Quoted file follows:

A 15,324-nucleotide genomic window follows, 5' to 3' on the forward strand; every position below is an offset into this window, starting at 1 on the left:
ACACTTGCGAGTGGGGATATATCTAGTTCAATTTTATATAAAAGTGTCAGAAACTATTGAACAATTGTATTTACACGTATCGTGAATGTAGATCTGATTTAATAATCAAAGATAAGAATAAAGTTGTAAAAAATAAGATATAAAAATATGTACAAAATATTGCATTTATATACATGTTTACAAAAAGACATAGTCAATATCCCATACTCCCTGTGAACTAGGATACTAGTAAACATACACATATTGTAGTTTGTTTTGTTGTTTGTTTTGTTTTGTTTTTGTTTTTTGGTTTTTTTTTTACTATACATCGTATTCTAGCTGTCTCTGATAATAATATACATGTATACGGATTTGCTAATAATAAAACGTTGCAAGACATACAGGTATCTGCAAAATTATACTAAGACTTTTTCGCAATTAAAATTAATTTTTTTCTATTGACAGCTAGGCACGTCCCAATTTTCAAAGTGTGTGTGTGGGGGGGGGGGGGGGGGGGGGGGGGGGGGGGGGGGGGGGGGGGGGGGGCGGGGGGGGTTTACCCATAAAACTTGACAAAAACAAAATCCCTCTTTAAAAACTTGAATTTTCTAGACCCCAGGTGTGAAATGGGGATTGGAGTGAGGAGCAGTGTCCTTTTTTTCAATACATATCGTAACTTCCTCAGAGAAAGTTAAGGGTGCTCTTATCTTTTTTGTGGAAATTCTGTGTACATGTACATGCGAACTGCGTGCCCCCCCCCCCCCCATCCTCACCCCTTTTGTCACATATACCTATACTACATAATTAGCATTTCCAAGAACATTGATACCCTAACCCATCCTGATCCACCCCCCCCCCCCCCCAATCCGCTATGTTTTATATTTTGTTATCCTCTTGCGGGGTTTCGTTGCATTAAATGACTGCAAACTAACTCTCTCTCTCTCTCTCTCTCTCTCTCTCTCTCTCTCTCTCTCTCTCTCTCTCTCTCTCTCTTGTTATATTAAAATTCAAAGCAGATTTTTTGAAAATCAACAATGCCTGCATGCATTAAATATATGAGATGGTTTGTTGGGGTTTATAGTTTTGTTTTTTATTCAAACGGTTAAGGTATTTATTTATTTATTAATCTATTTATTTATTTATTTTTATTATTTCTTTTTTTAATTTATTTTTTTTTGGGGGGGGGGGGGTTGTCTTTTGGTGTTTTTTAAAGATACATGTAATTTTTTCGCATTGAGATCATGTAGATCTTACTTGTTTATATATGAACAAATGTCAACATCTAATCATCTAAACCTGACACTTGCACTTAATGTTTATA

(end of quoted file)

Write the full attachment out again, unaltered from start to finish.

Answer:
A 15,324-nucleotide genomic window follows, 5' to 3' on the forward strand; every position below is an offset into this window, starting at 1 on the left:
ACACTTGCGAGTGGGGATATATCTAGTTCAATTTTATATAAAAGTGTCAGAAACTATTGAACAATTGTATTTACACGTATCGTGAATGTAGATCTGATTTAATAATCAAAGATAAGAATAAAGTTGTAAAAAATAAGATATAAAAATATGTACAAAATATTGCATTTATATACATGTTTACAAAAAGACATAGTCAATATCCCATACTCCCTGTGAACTAGGATACTAGTAAACATACACATATTGTAGTTTGTTTTGTTGTTTGTTTTGTTTTGTTTTTGTTTTTTGGTTTTTTTTTTACTATACATCGTATTCTAGCTGTCTCTGATAATAATATACATGTATACGGATTTGCTAATAATAAAACGTTGCAAGACATACAGGTATCTGCAAAATTATACTAAGACTTTTTCGCAATTAAAATTAATTTTTTTCTATTGACAGCTAGGCACGTCCCAATTTTCAAAGTGTGTGTGTGGGGGGGGGGGGGGGGGGGGGGGGGGGGGGGGGGGGGGGGGGGGGGGGCGGGGGGGGTTTACCCATAAAACTTGACAAAAACAAAATCCCTCTTTAAAAACTTGAATTTTCTAGACCCCAGGTGTGAAATGGGGATTGGAGTGAGGAGCAGTGTCCTTTTTTTCAATACATATCGTAACTTCCTCAGAGAAAGTTAAGGGTGCTCTTATCTTTTTTGTGGAAATTCTGTGTACATGTACATGCGAACTGCGTGCCCCCCCCCCCCCCATCCTCACCCCTTTTGTCACATATACCTATACTACATAATTAGCATTTCCAAGAACATTGATACCCTAACCCATCCTGATCCACCCCCCCCCCCCCCCAATCCGCTATGTTTTATATTTTGTTATCCTCTTGCGGGGTTTCGTTGCATTAAATGACTGCAAACTAACTCTCTCTCTCTCTCTCTCTCTCTCTCTCTCTCTCTCTCTCTCTCTCTCTCTCTCTCTCTCTTGTTATATTAAAATTCAAAGCAGATTTTTTGAAAATCAACAATGCCTGCATGCATTAAATATATGAGATGGTTTGTTGGGGTTTATAGTTTTGTTTTTTATTCAAACGGTTAAGGTATTTATTTATTTATTAATCTATTTATTTATTTATTTTTATTATTTCTTTTTTTAATTTATTTTTTTTTGGGGGGGGGGGGGTTGTCTTTTGGTGTTTTTTAAAGATACATGTAATTTTTTCGCATTGAGATCATGTAGATCTTACTTGTTTATATATGAACAAATGTCAACATCTAATCATCTAAACCTGACACTTGCACTTAATGTTTATA